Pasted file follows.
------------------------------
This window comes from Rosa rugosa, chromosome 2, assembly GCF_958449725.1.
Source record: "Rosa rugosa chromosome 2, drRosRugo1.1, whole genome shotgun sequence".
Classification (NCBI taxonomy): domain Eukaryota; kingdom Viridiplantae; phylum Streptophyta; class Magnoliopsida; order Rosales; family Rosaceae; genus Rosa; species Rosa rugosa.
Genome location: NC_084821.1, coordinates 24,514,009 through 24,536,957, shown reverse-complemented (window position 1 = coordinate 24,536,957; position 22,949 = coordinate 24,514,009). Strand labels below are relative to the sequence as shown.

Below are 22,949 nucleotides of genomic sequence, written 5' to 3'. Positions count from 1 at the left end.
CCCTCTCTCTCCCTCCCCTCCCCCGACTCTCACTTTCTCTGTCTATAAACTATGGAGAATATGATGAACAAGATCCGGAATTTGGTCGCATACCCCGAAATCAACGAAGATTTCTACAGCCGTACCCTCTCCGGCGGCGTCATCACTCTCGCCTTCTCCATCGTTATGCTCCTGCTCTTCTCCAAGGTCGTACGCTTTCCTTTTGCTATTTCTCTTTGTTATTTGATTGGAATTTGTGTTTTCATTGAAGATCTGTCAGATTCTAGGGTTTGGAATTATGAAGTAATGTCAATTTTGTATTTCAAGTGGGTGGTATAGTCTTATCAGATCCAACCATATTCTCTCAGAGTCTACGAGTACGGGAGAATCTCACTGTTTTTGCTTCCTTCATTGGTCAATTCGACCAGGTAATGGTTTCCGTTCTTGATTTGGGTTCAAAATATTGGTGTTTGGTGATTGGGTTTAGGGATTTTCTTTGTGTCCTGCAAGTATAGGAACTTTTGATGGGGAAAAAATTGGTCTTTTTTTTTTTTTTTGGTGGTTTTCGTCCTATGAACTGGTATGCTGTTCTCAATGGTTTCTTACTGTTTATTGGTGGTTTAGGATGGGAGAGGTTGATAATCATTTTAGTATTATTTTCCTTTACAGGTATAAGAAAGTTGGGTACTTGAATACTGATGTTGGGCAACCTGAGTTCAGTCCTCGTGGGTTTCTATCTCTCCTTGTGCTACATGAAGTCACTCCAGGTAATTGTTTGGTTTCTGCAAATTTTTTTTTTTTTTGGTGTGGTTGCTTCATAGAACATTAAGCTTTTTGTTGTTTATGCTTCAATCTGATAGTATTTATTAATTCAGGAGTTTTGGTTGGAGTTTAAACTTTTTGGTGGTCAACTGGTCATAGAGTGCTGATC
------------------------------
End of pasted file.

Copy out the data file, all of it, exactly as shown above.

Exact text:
This window comes from Rosa rugosa, chromosome 2, assembly GCF_958449725.1.
Source record: "Rosa rugosa chromosome 2, drRosRugo1.1, whole genome shotgun sequence".
Classification (NCBI taxonomy): domain Eukaryota; kingdom Viridiplantae; phylum Streptophyta; class Magnoliopsida; order Rosales; family Rosaceae; genus Rosa; species Rosa rugosa.
Genome location: NC_084821.1, coordinates 24,514,009 through 24,536,957, shown reverse-complemented (window position 1 = coordinate 24,536,957; position 22,949 = coordinate 24,514,009). Strand labels below are relative to the sequence as shown.

Below are 22,949 nucleotides of genomic sequence, written 5' to 3'. Positions count from 1 at the left end.
CCCTCTCTCTCCCTCCCCTCCCCCGACTCTCACTTTCTCTGTCTATAAACTATGGAGAATATGATGAACAAGATCCGGAATTTGGTCGCATACCCCGAAATCAACGAAGATTTCTACAGCCGTACCCTCTCCGGCGGCGTCATCACTCTCGCCTTCTCCATCGTTATGCTCCTGCTCTTCTCCAAGGTCGTACGCTTTCCTTTTGCTATTTCTCTTTGTTATTTGATTGGAATTTGTGTTTTCATTGAAGATCTGTCAGATTCTAGGGTTTGGAATTATGAAGTAATGTCAATTTTGTATTTCAAGTGGGTGGTATAGTCTTATCAGATCCAACCATATTCTCTCAGAGTCTACGAGTACGGGAGAATCTCACTGTTTTTGCTTCCTTCATTGGTCAATTCGACCAGGTAATGGTTTCCGTTCTTGATTTGGGTTCAAAATATTGGTGTTTGGTGATTGGGTTTAGGGATTTTCTTTGTGTCCTGCAAGTATAGGAACTTTTGATGGGGAAAAAATTGGTCTTTTTTTTTTTTTTTGGTGGTTTTCGTCCTATGAACTGGTATGCTGTTCTCAATGGTTTCTTACTGTTTATTGGTGGTTTAGGATGGGAGAGGTTGATAATCATTTTAGTATTATTTTCCTTTACAGGTATAAGAAAGTTGGGTACTTGAATACTGATGTTGGGCAACCTGAGTTCAGTCCTCGTGGGTTTCTATCTCTCCTTGTGCTACATGAAGTCACTCCAGGTAATTGTTTGGTTTCTGCAAATTTTTTTTTTTTTTGGTGTGGTTGCTTCATAGAACATTAAGCTTTTTGTTGTTTATGCTTCAATCTGATAGTATTTATTAATTCAGGAGTTTTGGTTGGAGTTTAAACTTTTTGGTGGTCAACTGGTCATAGAGTGCTGATC